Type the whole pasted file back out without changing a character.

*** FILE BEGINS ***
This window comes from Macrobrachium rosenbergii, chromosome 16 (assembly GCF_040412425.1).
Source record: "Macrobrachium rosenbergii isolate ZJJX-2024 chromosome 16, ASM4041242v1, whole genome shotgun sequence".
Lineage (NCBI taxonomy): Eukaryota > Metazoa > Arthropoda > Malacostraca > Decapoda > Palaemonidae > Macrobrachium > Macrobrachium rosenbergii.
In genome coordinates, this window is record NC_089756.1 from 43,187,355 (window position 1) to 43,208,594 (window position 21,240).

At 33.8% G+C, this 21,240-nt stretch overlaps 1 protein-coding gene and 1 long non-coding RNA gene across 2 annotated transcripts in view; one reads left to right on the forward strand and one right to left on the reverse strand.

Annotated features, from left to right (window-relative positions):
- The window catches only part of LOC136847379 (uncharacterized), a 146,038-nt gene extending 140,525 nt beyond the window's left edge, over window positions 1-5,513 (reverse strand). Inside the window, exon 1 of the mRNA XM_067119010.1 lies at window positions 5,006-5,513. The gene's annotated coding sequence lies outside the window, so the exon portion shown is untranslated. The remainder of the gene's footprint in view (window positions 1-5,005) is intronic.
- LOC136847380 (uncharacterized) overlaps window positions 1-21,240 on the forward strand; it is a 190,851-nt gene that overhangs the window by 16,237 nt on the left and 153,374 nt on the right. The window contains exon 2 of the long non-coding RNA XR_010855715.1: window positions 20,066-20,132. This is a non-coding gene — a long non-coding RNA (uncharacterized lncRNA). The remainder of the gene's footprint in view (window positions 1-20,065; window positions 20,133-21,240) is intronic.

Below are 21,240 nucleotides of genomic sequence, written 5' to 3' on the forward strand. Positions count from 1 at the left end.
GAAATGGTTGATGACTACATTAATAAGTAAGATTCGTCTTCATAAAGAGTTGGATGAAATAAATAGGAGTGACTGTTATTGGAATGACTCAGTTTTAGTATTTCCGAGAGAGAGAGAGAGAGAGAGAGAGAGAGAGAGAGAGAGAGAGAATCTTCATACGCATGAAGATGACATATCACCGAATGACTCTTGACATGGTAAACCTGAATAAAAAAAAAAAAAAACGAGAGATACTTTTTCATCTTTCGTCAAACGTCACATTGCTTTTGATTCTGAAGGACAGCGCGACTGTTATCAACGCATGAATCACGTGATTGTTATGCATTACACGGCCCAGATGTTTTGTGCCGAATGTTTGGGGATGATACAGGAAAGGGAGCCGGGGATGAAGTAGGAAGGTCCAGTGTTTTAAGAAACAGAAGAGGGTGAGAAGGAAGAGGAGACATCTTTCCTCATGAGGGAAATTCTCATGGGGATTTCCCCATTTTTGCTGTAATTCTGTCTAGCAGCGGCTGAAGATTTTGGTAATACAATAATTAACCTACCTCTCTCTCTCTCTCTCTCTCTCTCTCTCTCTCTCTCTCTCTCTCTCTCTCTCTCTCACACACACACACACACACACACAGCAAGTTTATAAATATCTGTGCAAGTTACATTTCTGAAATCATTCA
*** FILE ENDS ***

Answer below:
This window comes from Macrobrachium rosenbergii, chromosome 16 (assembly GCF_040412425.1).
Source record: "Macrobrachium rosenbergii isolate ZJJX-2024 chromosome 16, ASM4041242v1, whole genome shotgun sequence".
Lineage (NCBI taxonomy): Eukaryota > Metazoa > Arthropoda > Malacostraca > Decapoda > Palaemonidae > Macrobrachium > Macrobrachium rosenbergii.
In genome coordinates, this window is record NC_089756.1 from 43,187,355 (window position 1) to 43,208,594 (window position 21,240).

At 33.8% G+C, this 21,240-nt stretch overlaps 1 protein-coding gene and 1 long non-coding RNA gene across 2 annotated transcripts in view; one reads left to right on the forward strand and one right to left on the reverse strand.

Annotated features, from left to right (window-relative positions):
- The window catches only part of LOC136847379 (uncharacterized), a 146,038-nt gene extending 140,525 nt beyond the window's left edge, over window positions 1-5,513 (reverse strand). Inside the window, exon 1 of the mRNA XM_067119010.1 lies at window positions 5,006-5,513. The gene's annotated coding sequence lies outside the window, so the exon portion shown is untranslated. The remainder of the gene's footprint in view (window positions 1-5,005) is intronic.
- LOC136847380 (uncharacterized) overlaps window positions 1-21,240 on the forward strand; it is a 190,851-nt gene that overhangs the window by 16,237 nt on the left and 153,374 nt on the right. The window contains exon 2 of the long non-coding RNA XR_010855715.1: window positions 20,066-20,132. This is a non-coding gene — a long non-coding RNA (uncharacterized lncRNA). The remainder of the gene's footprint in view (window positions 1-20,065; window positions 20,133-21,240) is intronic.

Below are 21,240 nucleotides of genomic sequence, written 5' to 3' on the forward strand. Positions count from 1 at the left end.
GAAATGGTTGATGACTACATTAATAAGTAAGATTCGTCTTCATAAAGAGTTGGATGAAATAAATAGGAGTGACTGTTATTGGAATGACTCAGTTTTAGTATTTCCGAGAGAGAGAGAGAGAGAGAGAGAGAGAGAGAGAGAGAGAGAGAATCTTCATACGCATGAAGATGACATATCACCGAATGACTCTTGACATGGTAAACCTGAATAAAAAAAAAAAAAAACGAGAGATACTTTTTCATCTTTCGTCAAACGTCACATTGCTTTTGATTCTGAAGGACAGCGCGACTGTTATCAACGCATGAATCACGTGATTGTTATGCATTACACGGCCCAGATGTTTTGTGCCGAATGTTTGGGGATGATACAGGAAAGGGAGCCGGGGATGAAGTAGGAAGGTCCAGTGTTTTAAGAAACAGAAGAGGGTGAGAAGGAAGAGGAGACATCTTTCCTCATGAGGGAAATTCTCATGGGGATTTCCCCATTTTTGCTGTAATTCTGTCTAGCAGCGGCTGAAGATTTTGGTAATACAATAATTAACCTACCTCTCTCTCTCTCTCTCTCTCTCTCTCTCTCTCTCTCTCTCTCTCTCTCTCTCTCTCACACACACACACACACACACACAGCAAGTTTATAAATATCTGTGCAAGTTACATTTCTGAAATCATTCA